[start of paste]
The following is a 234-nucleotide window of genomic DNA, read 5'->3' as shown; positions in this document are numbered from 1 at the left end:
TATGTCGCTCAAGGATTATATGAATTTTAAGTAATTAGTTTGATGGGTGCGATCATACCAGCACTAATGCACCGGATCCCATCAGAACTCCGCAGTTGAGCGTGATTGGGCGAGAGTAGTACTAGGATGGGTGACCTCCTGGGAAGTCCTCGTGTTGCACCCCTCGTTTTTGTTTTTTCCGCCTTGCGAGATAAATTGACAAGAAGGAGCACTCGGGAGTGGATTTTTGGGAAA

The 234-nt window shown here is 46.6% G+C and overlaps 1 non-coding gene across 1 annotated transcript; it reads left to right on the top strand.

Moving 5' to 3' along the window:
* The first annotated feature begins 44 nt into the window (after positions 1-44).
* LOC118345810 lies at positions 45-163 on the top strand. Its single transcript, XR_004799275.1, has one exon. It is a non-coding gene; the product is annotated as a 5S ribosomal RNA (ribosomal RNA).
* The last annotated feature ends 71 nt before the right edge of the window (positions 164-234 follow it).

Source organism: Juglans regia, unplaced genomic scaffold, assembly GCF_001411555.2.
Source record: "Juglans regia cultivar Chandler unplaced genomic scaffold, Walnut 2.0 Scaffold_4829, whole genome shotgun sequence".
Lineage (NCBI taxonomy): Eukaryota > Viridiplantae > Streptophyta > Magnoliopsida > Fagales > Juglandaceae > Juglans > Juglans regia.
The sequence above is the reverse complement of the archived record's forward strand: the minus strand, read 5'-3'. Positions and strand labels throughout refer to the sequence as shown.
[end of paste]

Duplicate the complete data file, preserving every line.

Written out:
The following is a 234-nucleotide window of genomic DNA, read 5'->3' as shown; positions in this document are numbered from 1 at the left end:
TATGTCGCTCAAGGATTATATGAATTTTAAGTAATTAGTTTGATGGGTGCGATCATACCAGCACTAATGCACCGGATCCCATCAGAACTCCGCAGTTGAGCGTGATTGGGCGAGAGTAGTACTAGGATGGGTGACCTCCTGGGAAGTCCTCGTGTTGCACCCCTCGTTTTTGTTTTTTCCGCCTTGCGAGATAAATTGACAAGAAGGAGCACTCGGGAGTGGATTTTTGGGAAA

The 234-nt window shown here is 46.6% G+C and overlaps 1 non-coding gene across 1 annotated transcript; it reads left to right on the top strand.

Moving 5' to 3' along the window:
* The first annotated feature begins 44 nt into the window (after positions 1-44).
* LOC118345810 lies at positions 45-163 on the top strand. Its single transcript, XR_004799275.1, has one exon. It is a non-coding gene; the product is annotated as a 5S ribosomal RNA (ribosomal RNA).
* The last annotated feature ends 71 nt before the right edge of the window (positions 164-234 follow it).

Source organism: Juglans regia, unplaced genomic scaffold, assembly GCF_001411555.2.
Source record: "Juglans regia cultivar Chandler unplaced genomic scaffold, Walnut 2.0 Scaffold_4829, whole genome shotgun sequence".
Lineage (NCBI taxonomy): Eukaryota > Viridiplantae > Streptophyta > Magnoliopsida > Fagales > Juglandaceae > Juglans > Juglans regia.
The sequence above is the reverse complement of the archived record's forward strand: the minus strand, read 5'-3'. Positions and strand labels throughout refer to the sequence as shown.